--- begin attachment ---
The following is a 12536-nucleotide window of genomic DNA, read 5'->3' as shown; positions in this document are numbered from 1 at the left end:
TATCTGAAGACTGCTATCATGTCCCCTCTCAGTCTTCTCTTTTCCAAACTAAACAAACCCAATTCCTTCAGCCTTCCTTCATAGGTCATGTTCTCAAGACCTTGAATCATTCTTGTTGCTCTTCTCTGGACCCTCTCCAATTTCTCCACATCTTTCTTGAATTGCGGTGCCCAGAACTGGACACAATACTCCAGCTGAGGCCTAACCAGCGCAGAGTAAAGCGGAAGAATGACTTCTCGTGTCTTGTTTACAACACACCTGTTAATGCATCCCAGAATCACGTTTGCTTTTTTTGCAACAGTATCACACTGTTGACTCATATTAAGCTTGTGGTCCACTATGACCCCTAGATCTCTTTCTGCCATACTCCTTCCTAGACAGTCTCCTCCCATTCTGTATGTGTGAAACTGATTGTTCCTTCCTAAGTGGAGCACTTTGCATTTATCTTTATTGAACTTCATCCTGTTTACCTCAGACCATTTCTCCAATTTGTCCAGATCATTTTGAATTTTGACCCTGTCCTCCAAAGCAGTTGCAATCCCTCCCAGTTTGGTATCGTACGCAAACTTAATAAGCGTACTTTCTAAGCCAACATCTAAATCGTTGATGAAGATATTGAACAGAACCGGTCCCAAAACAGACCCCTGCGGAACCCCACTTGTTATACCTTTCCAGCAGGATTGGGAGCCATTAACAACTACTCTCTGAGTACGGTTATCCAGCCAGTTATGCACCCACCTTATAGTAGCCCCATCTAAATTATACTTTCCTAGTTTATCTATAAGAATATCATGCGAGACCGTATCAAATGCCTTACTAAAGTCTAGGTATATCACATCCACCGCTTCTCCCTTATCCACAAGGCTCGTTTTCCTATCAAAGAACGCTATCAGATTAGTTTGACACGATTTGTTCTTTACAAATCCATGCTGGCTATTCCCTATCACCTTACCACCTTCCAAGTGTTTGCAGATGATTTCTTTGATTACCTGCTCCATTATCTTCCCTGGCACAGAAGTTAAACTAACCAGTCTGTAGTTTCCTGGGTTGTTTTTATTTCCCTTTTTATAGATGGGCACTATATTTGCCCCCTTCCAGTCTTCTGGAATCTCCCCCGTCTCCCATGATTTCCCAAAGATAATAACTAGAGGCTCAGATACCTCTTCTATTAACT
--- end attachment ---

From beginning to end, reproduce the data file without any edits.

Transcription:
The following is a 12536-nucleotide window of genomic DNA, read 5'->3' as shown; positions in this document are numbered from 1 at the left end:
TATCTGAAGACTGCTATCATGTCCCCTCTCAGTCTTCTCTTTTCCAAACTAAACAAACCCAATTCCTTCAGCCTTCCTTCATAGGTCATGTTCTCAAGACCTTGAATCATTCTTGTTGCTCTTCTCTGGACCCTCTCCAATTTCTCCACATCTTTCTTGAATTGCGGTGCCCAGAACTGGACACAATACTCCAGCTGAGGCCTAACCAGCGCAGAGTAAAGCGGAAGAATGACTTCTCGTGTCTTGTTTACAACACACCTGTTAATGCATCCCAGAATCACGTTTGCTTTTTTTGCAACAGTATCACACTGTTGACTCATATTAAGCTTGTGGTCCACTATGACCCCTAGATCTCTTTCTGCCATACTCCTTCCTAGACAGTCTCCTCCCATTCTGTATGTGTGAAACTGATTGTTCCTTCCTAAGTGGAGCACTTTGCATTTATCTTTATTGAACTTCATCCTGTTTACCTCAGACCATTTCTCCAATTTGTCCAGATCATTTTGAATTTTGACCCTGTCCTCCAAAGCAGTTGCAATCCCTCCCAGTTTGGTATCGTACGCAAACTTAATAAGCGTACTTTCTAAGCCAACATCTAAATCGTTGATGAAGATATTGAACAGAACCGGTCCCAAAACAGACCCCTGCGGAACCCCACTTGTTATACCTTTCCAGCAGGATTGGGAGCCATTAACAACTACTCTCTGAGTACGGTTATCCAGCCAGTTATGCACCCACCTTATAGTAGCCCCATCTAAATTATACTTTCCTAGTTTATCTATAAGAATATCATGCGAGACCGTATCAAATGCCTTACTAAAGTCTAGGTATATCACATCCACCGCTTCTCCCTTATCCACAAGGCTCGTTTTCCTATCAAAGAACGCTATCAGATTAGTTTGACACGATTTGTTCTTTACAAATCCATGCTGGCTATTCCCTATCACCTTACCACCTTCCAAGTGTTTGCAGATGATTTCTTTGATTACCTGCTCCATTATCTTCCCTGGCACAGAAGTTAAACTAACCAGTCTGTAGTTTCCTGGGTTGTTTTTATTTCCCTTTTTATAGATGGGCACTATATTTGCCCCCTTCCAGTCTTCTGGAATCTCCCCCGTCTCCCATGATTTCCCAAAGATAATAACTAGAGGCTCAGATACCTCTTCTATTAACT